The idea of freedom of speech seems to be pretty straight forward. You don’t infringe on anyone’s right to say things. However, some Republican lawmakers in New York want to ban anonymous comments on blogs and newspaper websites in the Empire State.
The legislation, which has been proposed both in the State Assembly and Senate, would require New York-based websites such as blogs and the online hubs of newspapers and other media outlets to “remove any comments posted on his or her website by an anonymous poster unless such anonymous poster agrees to attach his or her name to the post.”
“This statute would essentially destroy the ability to speak anonymously online on sites in New York,” an attorney with the Center for Democracy and Technology told Wired, which first reported the news on Wednesday.
Despite the obvious constitutional implications, the co-sponsors of the Internet Protection Act have described the legislation not so much as an assault on free speech and the open web, but more as a safeguard for people—say, politicians—who sometimes find themselves the victims of anonymous online invective.
Over the last few days, many Americans, including myself, have lost sight of what really matters overall. We have liberal bloggers pounding away at keyboards trying to show the Tea Party as evil. We have conservative bloggers pounding away at keyboards trying to show the NAACP as racist. We have libertarian bloggers pounding away at keyboards arguing against bloggers from either of the two primary affiliations.
It gets a little much and like I said, I’ve been as guilty (if not more so) than anyone. However, there are still real problems in this country that need to be addressed that shouldn’t get lost in the shuffle of who said what when.
We still have an oil leak in the Gulf of Mexico to clean up, and there is need for a valid debate on whether more regulation would prevent another disaster like that one, or whether there were already plenty of regulations on the books that just weren’t enforced. There’s still room for a valid debate on how hard BP should get hit financially on this.
We still have sky high unemployment, and there is still a need for valid debate on how best to combat that. Folks like me see the best way is for government to get out of the way and let the private sector do it’s thing. There are others who think that government is the solution. Let’s have that debate in the blogs and the newspaper columns.
We have new financial regulations coming down the pipe. Let’s debate the merits and flaws of those, rather than what someone said in a speech. Let’s talk about whether the government had a hand in creating this mess or not. Let’s discuss the idea of “to big to fail” for a little while.
Facing a backlash from grassroots activists just a few days after saying denouncing the pledge he once made to protect Georgians from tax hikes, Sen. Saxby Chambliss (R-GA) and staffers tried to play damage control yesterday.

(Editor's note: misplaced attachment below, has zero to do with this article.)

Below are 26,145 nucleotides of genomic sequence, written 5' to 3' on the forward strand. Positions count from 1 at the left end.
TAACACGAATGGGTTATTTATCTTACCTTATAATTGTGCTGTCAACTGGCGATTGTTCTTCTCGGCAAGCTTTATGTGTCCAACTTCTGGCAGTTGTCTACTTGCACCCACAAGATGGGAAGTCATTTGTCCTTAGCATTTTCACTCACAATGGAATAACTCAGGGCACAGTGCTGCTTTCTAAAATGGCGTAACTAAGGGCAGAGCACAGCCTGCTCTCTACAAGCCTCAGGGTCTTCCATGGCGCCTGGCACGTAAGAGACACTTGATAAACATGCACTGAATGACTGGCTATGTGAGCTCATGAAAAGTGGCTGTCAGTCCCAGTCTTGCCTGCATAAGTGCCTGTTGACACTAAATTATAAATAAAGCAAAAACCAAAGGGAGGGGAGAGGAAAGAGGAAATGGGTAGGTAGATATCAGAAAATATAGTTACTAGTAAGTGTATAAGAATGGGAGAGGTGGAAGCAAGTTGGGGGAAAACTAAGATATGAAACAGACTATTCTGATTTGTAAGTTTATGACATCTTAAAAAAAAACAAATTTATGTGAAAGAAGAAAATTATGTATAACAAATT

Just before Thanksgiving, Chambliss filled in a Georgia-based television station on some of the “fiscal cliff” negotiations. When asked if he was worried that violating Americans for Tax Reform’s Taxpayer Protection Pledge may be used against him in a potential primary, Chambliss responded, “I care more about my country than I do about a 20-year-old pledge.” Chambliss also took aim at Grover Norquist, president of Americans for Tax Reform, saying, “If we do it his way, then we’ll continue in debt, and I just have a disagreement with him about that.”
There has been some very scary things going on lately as more bloggers take on the story of Brett Kimberlin. Our own Kevin Boyd reported on this last Friday, pointing out the ties Kimberlin has with the State Department, a different angle that most have taken when exposing the convicted bomber.
But Conor Friedersdorf notes that some conservative bloggers willing to report on Kimberlin have been harassed thanks to a new phenomenon called “SWATing,” which has put people in very real danger:
In recent days, the conservative blogosphere has been abuzz about an apparently coordinated attempt to intimidate some of its own. Patrick “Patterico” Frey, an L.A. area blogger, Erick Erickson of Red State, and Robert Stacy McCain, a conservative journalist based near Washington, D.C., all report being subject to threats and harassment as a result of posts they’ve written.
I’ve been so busy the last couple of days that I’m just now getting a chance to weigh in on Philadelphia’s “blogger tax.” In case you haven’t heard, the city is charging bloggers $300, the cost of a business liscence:
For the past three years, Marilyn Bess has operated MS Philly Organic, a small, low-traffic blog that features occasional posts about green living, out of her Manayunk home. Between her blog and infrequent contributions to ehow.com, over the last few years she says she’s made about $50. To Bess, her website is a hobby. To the city of Philadelphia, it’s a potential moneymaker, and the city wants its cut.
In May, the city sent Bess a letter demanding that she pay $300, the price of a business privilege license.
“The real kick in the pants is that I don’t even have a full-time job, so for the city to tell me to pony up $300 for a business privilege license, pay wage tax, business privilege tax, net profits tax on a handful of money is outrageous,” Bess says.
It would be one thing if Bess’ website were, well, an actual business, or if the amount of money the city wanted didn’t outpace her earnings six-fold. Sure, the city has its rules; and yes, cash-strapped cities can’t very well ignore potential sources of income. But at the same time, there must be some room for discretion and common sense.
When Bess pressed her case to officials with the city’s now-closed tax amnesty program, she says, “I was told to hire an accountant.”